Bilateral median canaliform dystrophy of great toenails in a child.
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Median canaliform dystrophy is a rare form of nail abnormality, first described by Heller in 1928 (5). It usually involves one or both thumbnails as a midline longitudinal split with multiple transverse lines radiating from the center, resembling a fir tree (5).
Toenails or other fingernails are rarely affected (4, 5). There are several reports of median canaliform nail dystrophy occurring after isotretinoin treatment of acne vulgaris (1, 3) and one case report after cryotherapy of periungual warts (2). Although minor trauma to the nail matrix has been hypothesized as an etiology, most cases are idiopathic, and patients could not identify any preceding trauma (2). Familial cases have been reported, but the role of genetic factors in these cases is not well established (5).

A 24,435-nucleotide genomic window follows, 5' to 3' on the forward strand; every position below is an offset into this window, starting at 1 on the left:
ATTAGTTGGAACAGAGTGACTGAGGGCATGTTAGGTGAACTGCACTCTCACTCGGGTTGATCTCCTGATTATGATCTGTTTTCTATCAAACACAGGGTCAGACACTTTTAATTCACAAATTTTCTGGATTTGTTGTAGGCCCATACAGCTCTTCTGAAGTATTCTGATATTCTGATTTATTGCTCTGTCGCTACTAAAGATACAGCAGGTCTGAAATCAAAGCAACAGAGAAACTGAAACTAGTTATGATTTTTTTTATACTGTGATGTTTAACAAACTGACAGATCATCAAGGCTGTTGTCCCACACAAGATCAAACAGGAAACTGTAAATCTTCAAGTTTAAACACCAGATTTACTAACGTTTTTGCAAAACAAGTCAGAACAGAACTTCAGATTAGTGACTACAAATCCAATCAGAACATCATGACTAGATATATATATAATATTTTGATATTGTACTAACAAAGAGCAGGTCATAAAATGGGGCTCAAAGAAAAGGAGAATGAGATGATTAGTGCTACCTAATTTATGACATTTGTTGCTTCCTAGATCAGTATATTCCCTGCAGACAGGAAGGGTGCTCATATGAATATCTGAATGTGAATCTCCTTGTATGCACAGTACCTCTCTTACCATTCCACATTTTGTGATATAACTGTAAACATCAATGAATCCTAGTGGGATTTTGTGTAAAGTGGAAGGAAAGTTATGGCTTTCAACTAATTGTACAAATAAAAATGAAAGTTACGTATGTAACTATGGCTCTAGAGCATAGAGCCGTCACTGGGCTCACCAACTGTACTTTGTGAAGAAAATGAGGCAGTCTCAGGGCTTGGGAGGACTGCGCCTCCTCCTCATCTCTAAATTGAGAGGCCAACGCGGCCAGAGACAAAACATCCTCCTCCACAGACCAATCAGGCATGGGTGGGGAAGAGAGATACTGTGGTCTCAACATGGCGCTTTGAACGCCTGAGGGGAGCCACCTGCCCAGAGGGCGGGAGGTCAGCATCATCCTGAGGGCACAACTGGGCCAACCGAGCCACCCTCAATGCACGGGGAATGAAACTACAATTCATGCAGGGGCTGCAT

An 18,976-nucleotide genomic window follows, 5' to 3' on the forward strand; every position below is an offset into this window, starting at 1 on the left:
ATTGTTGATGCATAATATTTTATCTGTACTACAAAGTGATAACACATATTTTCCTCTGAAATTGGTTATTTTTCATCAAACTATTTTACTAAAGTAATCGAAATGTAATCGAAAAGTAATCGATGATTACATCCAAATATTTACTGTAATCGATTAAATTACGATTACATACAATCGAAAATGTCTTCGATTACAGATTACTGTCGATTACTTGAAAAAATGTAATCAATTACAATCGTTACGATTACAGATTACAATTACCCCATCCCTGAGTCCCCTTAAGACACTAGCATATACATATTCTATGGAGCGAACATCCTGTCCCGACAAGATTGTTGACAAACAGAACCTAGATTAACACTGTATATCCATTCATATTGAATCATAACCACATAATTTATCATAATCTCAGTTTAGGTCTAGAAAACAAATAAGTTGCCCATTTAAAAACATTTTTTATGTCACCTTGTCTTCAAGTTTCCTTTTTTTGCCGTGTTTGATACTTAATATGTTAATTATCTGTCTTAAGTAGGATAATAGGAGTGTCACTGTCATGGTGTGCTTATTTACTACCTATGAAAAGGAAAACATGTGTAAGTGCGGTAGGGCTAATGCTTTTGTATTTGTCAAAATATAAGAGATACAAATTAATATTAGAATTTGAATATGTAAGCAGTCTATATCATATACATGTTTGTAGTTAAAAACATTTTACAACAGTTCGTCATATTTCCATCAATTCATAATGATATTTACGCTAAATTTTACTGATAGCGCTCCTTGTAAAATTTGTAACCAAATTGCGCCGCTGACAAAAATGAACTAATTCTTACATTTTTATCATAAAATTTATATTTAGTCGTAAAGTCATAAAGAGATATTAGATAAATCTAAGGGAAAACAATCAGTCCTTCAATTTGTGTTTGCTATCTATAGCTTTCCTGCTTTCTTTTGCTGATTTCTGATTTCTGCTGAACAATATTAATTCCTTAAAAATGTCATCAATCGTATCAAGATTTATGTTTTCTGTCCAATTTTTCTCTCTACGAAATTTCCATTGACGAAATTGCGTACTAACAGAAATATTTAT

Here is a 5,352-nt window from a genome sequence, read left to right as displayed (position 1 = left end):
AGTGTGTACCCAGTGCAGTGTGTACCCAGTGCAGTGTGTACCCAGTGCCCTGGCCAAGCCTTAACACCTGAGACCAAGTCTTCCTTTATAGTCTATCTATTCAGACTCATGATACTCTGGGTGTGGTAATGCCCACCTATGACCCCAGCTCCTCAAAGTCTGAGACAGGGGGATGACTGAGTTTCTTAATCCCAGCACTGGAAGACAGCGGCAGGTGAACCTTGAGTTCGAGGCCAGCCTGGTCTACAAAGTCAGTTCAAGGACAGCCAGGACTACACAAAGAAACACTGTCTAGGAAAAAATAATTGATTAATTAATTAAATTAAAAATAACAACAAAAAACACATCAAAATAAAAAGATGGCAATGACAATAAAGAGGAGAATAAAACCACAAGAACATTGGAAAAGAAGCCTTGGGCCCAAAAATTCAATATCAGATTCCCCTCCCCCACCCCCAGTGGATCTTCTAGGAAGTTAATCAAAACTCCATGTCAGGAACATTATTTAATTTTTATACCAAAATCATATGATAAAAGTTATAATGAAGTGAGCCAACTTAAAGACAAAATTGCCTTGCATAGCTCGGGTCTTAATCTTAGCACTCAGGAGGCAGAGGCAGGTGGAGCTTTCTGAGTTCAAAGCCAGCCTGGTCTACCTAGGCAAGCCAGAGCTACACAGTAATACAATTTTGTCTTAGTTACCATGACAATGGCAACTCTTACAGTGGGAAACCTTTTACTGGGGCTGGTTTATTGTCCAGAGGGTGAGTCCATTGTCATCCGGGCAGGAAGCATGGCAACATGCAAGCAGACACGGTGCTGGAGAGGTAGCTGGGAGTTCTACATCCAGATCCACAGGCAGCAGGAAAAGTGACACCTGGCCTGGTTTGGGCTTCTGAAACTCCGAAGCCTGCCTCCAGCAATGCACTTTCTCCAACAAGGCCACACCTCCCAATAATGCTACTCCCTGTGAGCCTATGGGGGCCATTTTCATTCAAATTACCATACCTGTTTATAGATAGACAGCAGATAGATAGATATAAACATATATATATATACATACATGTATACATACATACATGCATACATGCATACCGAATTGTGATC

Median canaliform nail dystrophy should be differentiated from habit tic deformity, in which the patient admits manipulation of the periungual area when questioned appropriately (5). Our patient and his parents denied any habitual picking or trauma to toenails. The involvement of both great toenails and the onset in early infancy made habit tic deformity less probable.
Median canaliform nail dystrophy occasionally resolves spontaneously within several months to years (3, 5). The patient should avoid any minor trauma to the nail plate and the periungual area. It is recommended to keep nails short and prevent any nail plate catching by covering it with either tape or a nail wrap (5). Topical corticosteroids or tacrolimus 0.1% under occlusion are other treatment options, but their effectiveness must be elucidated (1).